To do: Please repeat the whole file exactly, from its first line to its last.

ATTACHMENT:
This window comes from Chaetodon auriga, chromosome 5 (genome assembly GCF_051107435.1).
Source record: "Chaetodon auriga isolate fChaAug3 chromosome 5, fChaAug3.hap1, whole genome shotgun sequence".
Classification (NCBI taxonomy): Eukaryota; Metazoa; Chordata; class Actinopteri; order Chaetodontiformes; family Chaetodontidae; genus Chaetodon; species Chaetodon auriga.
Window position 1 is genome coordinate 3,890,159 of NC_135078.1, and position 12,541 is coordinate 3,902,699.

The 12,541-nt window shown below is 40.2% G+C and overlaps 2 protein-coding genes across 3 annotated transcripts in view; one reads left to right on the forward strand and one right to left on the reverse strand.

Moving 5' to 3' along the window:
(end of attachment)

This window comes from Chaetodon auriga, chromosome 5 (genome assembly GCF_051107435.1).
Source record: "Chaetodon auriga isolate fChaAug3 chromosome 5, fChaAug3.hap1, whole genome shotgun sequence".
Classification (NCBI taxonomy): Eukaryota; Metazoa; Chordata; class Actinopteri; order Chaetodontiformes; family Chaetodontidae; genus Chaetodon; species Chaetodon auriga.
Window position 1 is genome coordinate 3,890,159 of NC_135078.1, and position 12,541 is coordinate 3,902,699.

The 12,541-nt window shown below is 40.2% G+C and overlaps 2 protein-coding genes across 3 annotated transcripts in view; one reads left to right on the forward strand and one right to left on the reverse strand.

Moving 5' to 3' along the window: